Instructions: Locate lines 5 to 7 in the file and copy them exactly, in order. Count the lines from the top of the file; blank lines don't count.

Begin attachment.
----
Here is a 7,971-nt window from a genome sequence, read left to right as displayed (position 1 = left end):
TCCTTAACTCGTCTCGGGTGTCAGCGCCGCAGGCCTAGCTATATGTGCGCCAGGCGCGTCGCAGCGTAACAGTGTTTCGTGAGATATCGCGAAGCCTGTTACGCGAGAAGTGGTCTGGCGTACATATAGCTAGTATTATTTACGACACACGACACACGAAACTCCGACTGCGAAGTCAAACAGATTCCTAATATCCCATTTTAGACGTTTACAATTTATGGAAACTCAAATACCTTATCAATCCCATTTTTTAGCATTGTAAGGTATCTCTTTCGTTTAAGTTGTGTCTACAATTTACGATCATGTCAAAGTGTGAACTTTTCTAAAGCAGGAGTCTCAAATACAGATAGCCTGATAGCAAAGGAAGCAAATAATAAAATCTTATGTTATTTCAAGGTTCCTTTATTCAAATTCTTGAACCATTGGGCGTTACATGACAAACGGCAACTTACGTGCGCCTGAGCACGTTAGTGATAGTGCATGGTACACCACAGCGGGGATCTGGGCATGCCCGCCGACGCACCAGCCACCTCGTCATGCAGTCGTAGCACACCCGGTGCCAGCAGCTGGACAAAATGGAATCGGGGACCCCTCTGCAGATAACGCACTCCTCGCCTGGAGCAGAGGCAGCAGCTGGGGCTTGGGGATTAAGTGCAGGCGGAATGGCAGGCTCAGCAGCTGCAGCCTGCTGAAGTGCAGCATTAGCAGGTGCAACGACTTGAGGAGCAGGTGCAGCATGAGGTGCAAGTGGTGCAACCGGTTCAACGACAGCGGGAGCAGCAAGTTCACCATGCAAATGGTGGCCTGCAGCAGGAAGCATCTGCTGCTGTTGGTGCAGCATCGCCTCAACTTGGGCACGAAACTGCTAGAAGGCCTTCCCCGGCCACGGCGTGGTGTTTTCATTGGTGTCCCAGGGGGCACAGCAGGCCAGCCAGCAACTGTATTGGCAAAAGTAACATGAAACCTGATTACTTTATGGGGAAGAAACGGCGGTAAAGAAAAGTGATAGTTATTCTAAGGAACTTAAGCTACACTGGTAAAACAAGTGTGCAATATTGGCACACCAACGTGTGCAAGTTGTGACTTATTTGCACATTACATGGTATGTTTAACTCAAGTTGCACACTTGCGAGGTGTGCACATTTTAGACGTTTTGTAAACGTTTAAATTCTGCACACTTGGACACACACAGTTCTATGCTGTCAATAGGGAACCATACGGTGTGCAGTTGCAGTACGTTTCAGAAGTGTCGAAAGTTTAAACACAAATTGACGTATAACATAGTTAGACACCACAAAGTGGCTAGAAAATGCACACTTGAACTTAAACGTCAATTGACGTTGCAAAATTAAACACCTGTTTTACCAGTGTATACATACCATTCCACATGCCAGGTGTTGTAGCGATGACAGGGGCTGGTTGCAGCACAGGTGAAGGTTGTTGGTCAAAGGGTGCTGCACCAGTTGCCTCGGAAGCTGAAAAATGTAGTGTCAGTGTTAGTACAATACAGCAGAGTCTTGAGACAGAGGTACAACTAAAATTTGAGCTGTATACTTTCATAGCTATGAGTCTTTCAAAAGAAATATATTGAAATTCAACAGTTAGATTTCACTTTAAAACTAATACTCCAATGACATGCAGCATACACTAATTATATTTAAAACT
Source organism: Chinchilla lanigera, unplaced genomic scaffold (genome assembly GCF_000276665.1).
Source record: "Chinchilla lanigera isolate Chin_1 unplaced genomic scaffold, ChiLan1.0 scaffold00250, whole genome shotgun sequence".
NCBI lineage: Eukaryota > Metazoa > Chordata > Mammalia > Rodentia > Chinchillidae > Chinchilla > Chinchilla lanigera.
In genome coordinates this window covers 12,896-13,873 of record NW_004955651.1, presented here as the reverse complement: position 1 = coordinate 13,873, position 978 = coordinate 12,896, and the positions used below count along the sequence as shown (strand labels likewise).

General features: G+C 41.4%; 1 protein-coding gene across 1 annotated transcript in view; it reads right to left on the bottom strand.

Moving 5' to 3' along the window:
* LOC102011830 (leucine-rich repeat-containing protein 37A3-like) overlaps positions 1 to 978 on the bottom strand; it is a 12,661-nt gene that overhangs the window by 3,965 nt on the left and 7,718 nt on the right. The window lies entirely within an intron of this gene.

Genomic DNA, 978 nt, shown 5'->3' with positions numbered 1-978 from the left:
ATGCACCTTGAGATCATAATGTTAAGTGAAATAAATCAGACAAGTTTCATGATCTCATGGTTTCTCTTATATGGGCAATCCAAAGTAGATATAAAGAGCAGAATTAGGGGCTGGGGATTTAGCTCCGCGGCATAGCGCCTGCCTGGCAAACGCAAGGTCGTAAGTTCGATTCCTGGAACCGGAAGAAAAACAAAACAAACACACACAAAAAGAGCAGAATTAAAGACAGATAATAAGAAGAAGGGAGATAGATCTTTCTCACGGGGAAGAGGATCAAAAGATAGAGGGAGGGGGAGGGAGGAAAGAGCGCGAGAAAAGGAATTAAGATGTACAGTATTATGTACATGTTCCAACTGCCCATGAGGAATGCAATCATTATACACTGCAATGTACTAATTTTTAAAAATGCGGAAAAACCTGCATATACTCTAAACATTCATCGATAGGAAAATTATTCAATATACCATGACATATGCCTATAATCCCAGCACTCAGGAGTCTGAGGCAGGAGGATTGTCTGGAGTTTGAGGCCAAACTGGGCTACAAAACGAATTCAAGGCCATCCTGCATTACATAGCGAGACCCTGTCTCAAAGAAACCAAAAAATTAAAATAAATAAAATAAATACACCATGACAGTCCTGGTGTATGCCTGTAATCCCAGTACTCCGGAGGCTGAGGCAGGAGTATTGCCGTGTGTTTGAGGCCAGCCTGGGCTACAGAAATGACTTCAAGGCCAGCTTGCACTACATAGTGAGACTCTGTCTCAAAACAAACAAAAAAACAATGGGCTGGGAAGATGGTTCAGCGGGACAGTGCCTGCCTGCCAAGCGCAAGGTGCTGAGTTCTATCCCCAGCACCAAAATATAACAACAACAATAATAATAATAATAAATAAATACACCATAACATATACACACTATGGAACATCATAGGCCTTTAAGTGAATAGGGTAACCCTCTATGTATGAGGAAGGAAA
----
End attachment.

NCBI lineage: Eukaryota > Metazoa > Chordata > Mammalia > Rodentia > Chinchillidae > Chinchilla > Chinchilla lanigera.
In genome coordinates this window covers 12,896-13,873 of record NW_004955651.1, presented here as the reverse complement: position 1 = coordinate 13,873, position 978 = coordinate 12,896, and the positions used below count along the sequence as shown (strand labels likewise).

General features: G+C 41.4%; 1 protein-coding gene across 1 annotated transcript in view; it reads right to left on the bottom strand.